Ships were flipped over near roads, a half-mile (a kilometer) inland. Officials said one-third of the city of 38,000 people was flooded and thousands were missing.
Though Japanese officials have refused to speculate on the death toll, Indonesian geologist Hery Harjono, who dealt with the 2004 Asian tsunami, said it would be “a miracle really if it turns out to be less than 10,000” dead.
The 2004 disaster killed 230,000 people — of which only 184,000 bodies were found.
Harjono noted that many bodies in Japan may have been sucked out to sea or remain trapped beneath rubble as they did in Indonesia’s hardest-hit Aceh province. But he also stressed that Japan’s infrastructure, high-level of preparedness and city planning to keep houses away from the shore could mitigate its human losses.
According to public broadcaster NHK, some 430,000 people are in emergency shelters or with relatives, while another 24,000 are stranded.
One reason for the loss of power is the damage to several nuclear reactors in the area. At one plant, Fukushima Dai-ichi, three reactors have lost the ability to cool down. A building holding one of them exploded Monday, the second such blast at the plant in three days.
A top Japanese official said the fuel rods in all three of the most troubled reactors appeared to be melting. Unit 2 caused the most worry.
Technicians struggled to raise water levels in the reactor, but the rods remained partially exposed late Monday night, increasing the risk of the spread of radiation and the potential for an eventual meltdown.
“Units 1 and 3 are at least somewhat stabilized for the time being,” said Nuclear and Industrial Agency official Ryohei Shiomi. “Unit 2 now requires all our effort and attention.”
Though people living within a 12-mile (20-kilometer) radius were ordered to leave over the weekend, authorities told anyone remaining there or in nearby areas to stay inside their homes following Monday’s blast.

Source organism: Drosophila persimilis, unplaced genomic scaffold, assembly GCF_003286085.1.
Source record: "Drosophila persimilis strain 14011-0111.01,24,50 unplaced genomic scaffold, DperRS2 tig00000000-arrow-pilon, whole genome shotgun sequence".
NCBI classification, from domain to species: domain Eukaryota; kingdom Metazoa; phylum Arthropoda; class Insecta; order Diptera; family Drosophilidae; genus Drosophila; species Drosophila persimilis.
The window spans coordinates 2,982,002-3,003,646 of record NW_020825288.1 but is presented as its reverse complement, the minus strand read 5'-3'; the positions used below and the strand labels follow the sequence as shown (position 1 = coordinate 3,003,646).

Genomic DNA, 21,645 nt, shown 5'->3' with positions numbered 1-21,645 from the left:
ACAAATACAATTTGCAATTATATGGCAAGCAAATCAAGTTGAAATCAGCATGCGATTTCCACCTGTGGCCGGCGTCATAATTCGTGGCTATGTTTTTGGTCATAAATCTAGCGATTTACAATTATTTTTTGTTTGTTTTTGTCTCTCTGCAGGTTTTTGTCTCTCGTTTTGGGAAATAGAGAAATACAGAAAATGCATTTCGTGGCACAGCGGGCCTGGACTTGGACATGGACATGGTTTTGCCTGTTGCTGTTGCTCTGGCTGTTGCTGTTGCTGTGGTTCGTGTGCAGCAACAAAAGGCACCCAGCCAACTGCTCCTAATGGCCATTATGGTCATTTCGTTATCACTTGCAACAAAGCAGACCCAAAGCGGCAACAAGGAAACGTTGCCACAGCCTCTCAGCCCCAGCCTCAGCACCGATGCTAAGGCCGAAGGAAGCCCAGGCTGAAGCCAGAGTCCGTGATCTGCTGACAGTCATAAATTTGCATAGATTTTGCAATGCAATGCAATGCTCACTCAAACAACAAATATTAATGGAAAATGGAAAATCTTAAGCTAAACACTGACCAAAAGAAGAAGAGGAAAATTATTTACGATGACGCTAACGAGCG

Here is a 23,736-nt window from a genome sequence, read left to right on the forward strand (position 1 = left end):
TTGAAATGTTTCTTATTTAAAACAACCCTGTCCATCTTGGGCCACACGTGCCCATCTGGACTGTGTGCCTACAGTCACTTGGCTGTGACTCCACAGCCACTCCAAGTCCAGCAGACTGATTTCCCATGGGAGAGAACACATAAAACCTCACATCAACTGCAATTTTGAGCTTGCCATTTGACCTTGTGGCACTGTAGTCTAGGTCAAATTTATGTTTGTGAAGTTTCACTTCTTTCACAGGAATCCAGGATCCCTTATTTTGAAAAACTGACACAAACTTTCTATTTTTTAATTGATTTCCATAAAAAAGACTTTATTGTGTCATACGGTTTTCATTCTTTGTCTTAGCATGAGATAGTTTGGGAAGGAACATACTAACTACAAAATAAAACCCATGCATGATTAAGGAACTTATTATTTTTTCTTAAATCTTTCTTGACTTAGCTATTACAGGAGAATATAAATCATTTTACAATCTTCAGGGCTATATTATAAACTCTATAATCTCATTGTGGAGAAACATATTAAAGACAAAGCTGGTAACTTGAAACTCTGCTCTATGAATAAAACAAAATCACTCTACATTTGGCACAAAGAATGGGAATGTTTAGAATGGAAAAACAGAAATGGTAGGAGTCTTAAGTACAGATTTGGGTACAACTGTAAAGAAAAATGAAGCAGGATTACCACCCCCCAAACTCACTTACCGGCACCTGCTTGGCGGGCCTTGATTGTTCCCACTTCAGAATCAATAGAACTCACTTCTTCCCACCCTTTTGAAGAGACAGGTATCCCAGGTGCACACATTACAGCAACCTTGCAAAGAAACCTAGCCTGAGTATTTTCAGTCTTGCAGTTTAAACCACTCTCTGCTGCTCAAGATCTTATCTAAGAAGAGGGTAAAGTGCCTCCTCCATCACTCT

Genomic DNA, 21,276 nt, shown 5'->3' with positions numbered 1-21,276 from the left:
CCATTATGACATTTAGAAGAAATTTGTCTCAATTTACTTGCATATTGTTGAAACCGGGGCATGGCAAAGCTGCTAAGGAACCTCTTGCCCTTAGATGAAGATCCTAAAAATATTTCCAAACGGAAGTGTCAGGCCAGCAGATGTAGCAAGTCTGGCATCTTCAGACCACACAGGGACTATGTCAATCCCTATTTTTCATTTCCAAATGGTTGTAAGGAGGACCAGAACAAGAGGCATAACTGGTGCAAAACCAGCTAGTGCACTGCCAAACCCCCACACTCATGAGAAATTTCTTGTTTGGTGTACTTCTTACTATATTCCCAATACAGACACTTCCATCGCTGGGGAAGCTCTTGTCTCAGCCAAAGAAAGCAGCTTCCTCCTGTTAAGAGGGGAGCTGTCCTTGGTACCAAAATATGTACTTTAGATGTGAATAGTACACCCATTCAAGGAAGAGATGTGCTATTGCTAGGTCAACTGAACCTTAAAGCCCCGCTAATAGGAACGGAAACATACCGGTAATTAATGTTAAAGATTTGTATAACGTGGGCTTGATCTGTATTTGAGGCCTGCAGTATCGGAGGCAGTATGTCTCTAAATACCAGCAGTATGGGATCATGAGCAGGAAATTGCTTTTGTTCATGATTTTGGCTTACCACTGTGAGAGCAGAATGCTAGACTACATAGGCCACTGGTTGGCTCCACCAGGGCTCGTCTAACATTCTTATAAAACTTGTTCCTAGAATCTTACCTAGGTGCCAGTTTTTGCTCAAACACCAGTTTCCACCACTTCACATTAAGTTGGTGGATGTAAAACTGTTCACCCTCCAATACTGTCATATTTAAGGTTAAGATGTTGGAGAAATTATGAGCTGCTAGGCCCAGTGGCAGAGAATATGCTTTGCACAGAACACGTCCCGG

Military personnel on helicopters returning to ships with the U.S. 7th Fleet registered low-level of radioactive contamination Monday, but were cleared after a scrub-down. As a precaution, the ships shifted to a different area off the coast.
So far, Tokyo Electric Power, the nuclear plant’s operator, is holding off on imposing rolling blackouts, but the utility urged people to limit electricity use. Many regional train lines were suspended or operated a limited schedule.
The impact of the earthquake and tsunami on the world’s third-largest economy helped drag down the share markets Monday, the first business day since the disasters. The benchmark Nikkei 225 stock average fell 6.2 percent while the broader Topix index lost 7.5 percent.
To lessen the damage, Japan’s central bank injected 15 trillion yen ($184 billion) into money markets.
Initial estimates put repair costs in the tens of billions of dollars, costs that would likely add to a massive public debt that, at 200 percent of gross domestic product, is the biggest among industrialized nations.
Pitman reported from Sendai. Associated Press writers Eric Talmadge in Soma, Kelly Olsen in Koriyama, Malcolm J. Foster, Mari Yamaguchi, Tomoko A. Hosaka and Shino Yuasa in Tokyo and Niniek Karmini in Jakarta contributed to this report.